What Kierkegaard taught me about reviving the spirit of the season.
Does giving up espresso bring me closer to God? This thought burned through my mind as I sat and listened to the boys’ choir sing Psalm 37 during Evensong at Christ Church Cathedral in Oxford, England, a few years ago. With Ash Wednesday a mere two days prior, it seemed like everyone was giving up lattes and social media and the internet and announcing it to the world. One friend defended fasting from these activities because of how they intrude on our daily lives. I agreed. I, too, could use a break from the digital world.
But what happens after Lent and Easter Sunday, I thought to myself. Business as usual? Fire up the espresso machines? Tweet that I’m back from my social media fast?
Though I respected the beauty and depth represented in the tradition of Lent, tension grew in me. I struggled to align the good and holy intent of Lenten fasts with the very public spectacle it has evolved into for Western Christianity. We announce our screen time fasts or “disfigure our faces” when asked why we won’t have a glass of wine. Jesus exhorts his disciples to keep fasting a secret matter—an unseen act of worship to the God who is unseen (Matt. 6:16–18).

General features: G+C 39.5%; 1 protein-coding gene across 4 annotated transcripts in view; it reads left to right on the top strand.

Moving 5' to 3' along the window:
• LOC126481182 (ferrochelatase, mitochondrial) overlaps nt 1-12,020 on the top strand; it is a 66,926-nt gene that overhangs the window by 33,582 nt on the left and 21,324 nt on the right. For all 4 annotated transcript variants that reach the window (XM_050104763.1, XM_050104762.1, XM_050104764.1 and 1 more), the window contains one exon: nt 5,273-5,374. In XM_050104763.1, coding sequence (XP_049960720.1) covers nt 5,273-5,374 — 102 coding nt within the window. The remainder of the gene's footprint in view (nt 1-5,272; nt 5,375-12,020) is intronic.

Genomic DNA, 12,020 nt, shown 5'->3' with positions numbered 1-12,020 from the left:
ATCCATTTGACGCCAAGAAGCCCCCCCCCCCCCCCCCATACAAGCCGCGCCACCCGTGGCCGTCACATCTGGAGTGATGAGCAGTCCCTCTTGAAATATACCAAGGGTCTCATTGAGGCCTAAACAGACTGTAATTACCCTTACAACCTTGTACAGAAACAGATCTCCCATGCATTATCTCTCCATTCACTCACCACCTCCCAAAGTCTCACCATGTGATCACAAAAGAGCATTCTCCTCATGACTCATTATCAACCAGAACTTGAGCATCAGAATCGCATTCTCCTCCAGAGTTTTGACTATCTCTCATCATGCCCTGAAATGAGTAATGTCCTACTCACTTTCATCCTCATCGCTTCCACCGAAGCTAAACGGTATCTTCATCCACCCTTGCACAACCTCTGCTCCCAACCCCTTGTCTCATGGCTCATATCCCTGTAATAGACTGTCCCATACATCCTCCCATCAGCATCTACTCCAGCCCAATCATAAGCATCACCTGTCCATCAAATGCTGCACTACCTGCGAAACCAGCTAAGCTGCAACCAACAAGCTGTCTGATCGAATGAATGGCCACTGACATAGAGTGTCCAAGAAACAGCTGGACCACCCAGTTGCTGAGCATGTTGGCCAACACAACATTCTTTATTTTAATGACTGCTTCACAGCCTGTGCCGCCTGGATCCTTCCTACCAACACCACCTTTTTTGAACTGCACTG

I loved how the season leading up to Resurrection Sunday swelled into what J. R. R. Tolkien called the eucatastrophe or the joyous upturn in the story of the human race. But I also observed how the pageantry fades. I loved the idea of abstaining from vices and stepping into Christ’s suffering. But I thought the spiritual discipline of fasting was meant to be more than a seasonal practice to abstain from first-world luxuries.
It was then I began a personal quest to seek out the heart of Lent.
Seeking the Heart of Lent
Historically, some of …